Researchers are planning a randomized controlled clinical trial to investigate the effect of green cardamom on individuals with type 2 diabetes.
Diabetes mellitus (DM) and cardiovascular disease are significant contributors to morbidity and mortality worldwide.
They are often comorbid, and diabetes is a risk factor for the development of cardiovascular disease.
Complementary and alternative approaches to the management of chronic diseases like diabetes and cardiovascular disease may improve health-related outcomes and the long-term prognosis for individuals with these conditions.
Green cardamom is a spice in the ginger family that has antioxidant, anti-inflammatory, and anti-carcinogenic properties.
Some studies have suggested that it has lipid-lowering effects and that it might improve glucose metabolism, but not all studies support these claims.
A group of researchers from Iran published an article in the journal BMC Complementary and Alternative Medicine to describe an upcoming randomized, placebo-controlled clinical trial to investigate the effects of cardamom on parameters of diabetes control and oxidative stress in individuals with type 2 diabetes.
The researchers will randomly assign 80 overweight or obese participants with type 2 diabetes to either a cardamom group or a placebo.
Both groups will continue to adhere to their current regimen of diabetes care.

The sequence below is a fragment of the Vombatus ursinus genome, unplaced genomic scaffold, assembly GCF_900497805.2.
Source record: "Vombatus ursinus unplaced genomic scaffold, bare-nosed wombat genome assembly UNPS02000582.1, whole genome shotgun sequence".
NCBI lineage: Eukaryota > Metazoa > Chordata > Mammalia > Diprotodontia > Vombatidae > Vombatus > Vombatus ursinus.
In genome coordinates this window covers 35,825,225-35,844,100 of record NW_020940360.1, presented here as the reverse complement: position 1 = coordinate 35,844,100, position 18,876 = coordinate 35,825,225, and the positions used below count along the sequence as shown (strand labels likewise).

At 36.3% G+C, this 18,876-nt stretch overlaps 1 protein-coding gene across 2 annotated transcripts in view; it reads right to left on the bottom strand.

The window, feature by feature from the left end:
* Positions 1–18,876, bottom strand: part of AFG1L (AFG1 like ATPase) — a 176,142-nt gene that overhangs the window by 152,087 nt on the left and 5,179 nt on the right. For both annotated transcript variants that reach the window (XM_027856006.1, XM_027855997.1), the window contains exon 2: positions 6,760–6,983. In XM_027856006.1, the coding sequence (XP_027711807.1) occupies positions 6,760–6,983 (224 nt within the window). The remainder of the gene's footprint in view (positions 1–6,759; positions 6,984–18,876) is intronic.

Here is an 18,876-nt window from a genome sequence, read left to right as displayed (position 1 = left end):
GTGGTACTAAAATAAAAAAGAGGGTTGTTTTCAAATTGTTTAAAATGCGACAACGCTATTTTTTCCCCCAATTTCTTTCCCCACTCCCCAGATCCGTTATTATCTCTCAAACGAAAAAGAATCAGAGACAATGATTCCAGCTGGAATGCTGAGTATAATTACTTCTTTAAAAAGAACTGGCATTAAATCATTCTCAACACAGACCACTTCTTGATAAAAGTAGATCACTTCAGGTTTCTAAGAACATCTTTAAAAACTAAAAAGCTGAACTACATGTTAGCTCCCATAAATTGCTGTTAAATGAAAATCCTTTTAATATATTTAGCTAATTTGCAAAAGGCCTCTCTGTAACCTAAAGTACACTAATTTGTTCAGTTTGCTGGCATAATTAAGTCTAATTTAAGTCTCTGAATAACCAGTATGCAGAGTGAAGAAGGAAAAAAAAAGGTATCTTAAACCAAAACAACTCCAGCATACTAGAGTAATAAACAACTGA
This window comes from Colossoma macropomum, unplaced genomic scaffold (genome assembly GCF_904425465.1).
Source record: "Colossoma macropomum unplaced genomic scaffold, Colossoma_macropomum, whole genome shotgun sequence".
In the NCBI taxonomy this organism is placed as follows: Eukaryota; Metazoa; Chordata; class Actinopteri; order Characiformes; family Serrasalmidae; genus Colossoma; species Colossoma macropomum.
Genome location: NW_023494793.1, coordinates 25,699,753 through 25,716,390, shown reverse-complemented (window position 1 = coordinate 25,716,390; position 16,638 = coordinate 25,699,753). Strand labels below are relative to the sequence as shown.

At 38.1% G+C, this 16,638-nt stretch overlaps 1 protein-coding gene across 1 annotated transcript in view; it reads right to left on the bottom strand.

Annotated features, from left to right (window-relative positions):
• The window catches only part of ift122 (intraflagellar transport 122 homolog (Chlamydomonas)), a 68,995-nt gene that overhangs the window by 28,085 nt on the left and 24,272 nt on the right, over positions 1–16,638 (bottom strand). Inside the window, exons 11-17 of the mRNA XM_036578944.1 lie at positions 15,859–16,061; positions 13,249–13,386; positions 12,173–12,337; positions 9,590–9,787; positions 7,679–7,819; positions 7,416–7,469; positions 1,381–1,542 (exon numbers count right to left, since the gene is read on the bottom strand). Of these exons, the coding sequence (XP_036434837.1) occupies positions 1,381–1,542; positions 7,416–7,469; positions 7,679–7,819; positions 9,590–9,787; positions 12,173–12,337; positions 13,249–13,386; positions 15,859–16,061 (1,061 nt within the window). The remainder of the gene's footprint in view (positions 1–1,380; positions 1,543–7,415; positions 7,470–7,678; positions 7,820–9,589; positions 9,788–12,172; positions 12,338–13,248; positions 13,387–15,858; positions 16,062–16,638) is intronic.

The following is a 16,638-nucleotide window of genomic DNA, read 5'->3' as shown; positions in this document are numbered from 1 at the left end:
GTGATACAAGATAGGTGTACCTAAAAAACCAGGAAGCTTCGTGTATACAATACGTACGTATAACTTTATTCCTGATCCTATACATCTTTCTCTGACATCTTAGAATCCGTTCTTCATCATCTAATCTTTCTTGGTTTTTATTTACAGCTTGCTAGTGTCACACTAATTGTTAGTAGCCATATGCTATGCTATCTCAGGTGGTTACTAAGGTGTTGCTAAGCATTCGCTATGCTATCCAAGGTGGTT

In addition to their usual care, the participants in the intervention group will be asked to consume two capsules of cardamom at each meal, for a total of three grams daily, for ten weeks.
The researchers will collect data, including HbA1C, insulin and fasting blood glucose levels, lipid profiles, and oxidative stress markers (e.g., sirtuin-1 and irisin), at the beginning of the trial and again after ten weeks of cardamom supplementation or placebo.
They will also assess changes in body mass index, dietary intake, and physical activity levels.
According to the researchers, this study will be the first randomized controlled trial to assess the potential of cardamom as a safe and effective treatment for diabetes control.
They further suggest that changes in oxidative biomarkers like sirtuin-1 and irisin among individuals assigned to the cardamom group may help to explain the mechanism through which cardamom exerts protective effects on measures of diabetes and lipid control.
Written by Suzanne M. Robertson, Ph.D
Relevant topics that may be of interest to you:
- Plant Protein Lowers Risk of Type 2 Diabetes
- What are the benefits of raspberries for prediabetes?
- Is turmeric good for diabetes?
- The Link Between Macronutrient Intake, Metabolic Syndrome and Type 1 Diabetes
- Is honey good for diabetics?
- How being a ‘night owl’ can increase your risk of weight gain and diabetes
Reference: Aghasi, Mohadeseh, Shohreh Ghazi-Zahedi, Fariba Koohdani, Fereydoun Siassi, Ensieh Nasli-Esfahani, Ali Keshavarz, Mostafa Qorbani, Hoorieh Khoshamal, Asma Salari-Moghaddam, and Gity Sotoudeh. “The effects of green cardamom supplementation on blood glucose, lipids profile, oxidative stress, sirtuin-1 and irisin in type 2 diabetic patients: a study protocol for a randomized placebo-controlled clinical trial.” BMC complementary and alternative medicine 18, no. 1 (2018): 18.